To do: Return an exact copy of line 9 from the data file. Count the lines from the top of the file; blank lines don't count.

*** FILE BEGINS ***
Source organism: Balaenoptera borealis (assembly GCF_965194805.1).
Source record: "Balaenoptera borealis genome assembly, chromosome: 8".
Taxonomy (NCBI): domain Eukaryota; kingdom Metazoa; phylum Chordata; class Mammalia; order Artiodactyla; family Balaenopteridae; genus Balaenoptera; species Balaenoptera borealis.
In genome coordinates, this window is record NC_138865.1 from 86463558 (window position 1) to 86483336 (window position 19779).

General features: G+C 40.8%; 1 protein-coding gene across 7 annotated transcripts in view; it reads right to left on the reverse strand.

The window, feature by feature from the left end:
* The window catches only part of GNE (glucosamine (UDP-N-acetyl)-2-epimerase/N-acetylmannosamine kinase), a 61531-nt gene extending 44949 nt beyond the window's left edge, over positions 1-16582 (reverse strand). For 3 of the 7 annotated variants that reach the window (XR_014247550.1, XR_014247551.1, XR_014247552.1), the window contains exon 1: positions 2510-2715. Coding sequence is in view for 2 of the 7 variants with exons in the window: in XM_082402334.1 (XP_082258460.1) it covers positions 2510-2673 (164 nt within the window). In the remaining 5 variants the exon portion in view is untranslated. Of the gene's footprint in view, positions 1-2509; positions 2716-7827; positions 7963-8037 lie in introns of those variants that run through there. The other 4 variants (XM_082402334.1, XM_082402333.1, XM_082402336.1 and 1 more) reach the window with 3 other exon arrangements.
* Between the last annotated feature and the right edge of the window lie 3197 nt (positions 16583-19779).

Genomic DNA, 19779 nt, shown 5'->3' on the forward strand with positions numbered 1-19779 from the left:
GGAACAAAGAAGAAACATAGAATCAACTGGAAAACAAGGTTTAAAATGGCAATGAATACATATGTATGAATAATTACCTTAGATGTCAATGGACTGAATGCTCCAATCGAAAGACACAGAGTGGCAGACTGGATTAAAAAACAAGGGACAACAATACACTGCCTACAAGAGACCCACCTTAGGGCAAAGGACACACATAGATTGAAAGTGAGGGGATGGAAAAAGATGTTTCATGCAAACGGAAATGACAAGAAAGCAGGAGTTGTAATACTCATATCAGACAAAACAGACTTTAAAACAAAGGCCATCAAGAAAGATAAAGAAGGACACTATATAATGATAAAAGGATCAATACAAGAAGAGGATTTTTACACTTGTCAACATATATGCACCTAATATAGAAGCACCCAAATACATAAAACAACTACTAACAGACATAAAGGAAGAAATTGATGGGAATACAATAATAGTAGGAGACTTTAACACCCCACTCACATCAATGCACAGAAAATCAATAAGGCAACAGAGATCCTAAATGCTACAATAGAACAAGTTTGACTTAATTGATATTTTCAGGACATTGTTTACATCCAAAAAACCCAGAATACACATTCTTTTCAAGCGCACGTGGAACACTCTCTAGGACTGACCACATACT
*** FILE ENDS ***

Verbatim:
Genomic DNA, 19779 nt, shown 5'->3' on the forward strand with positions numbered 1-19779 from the left: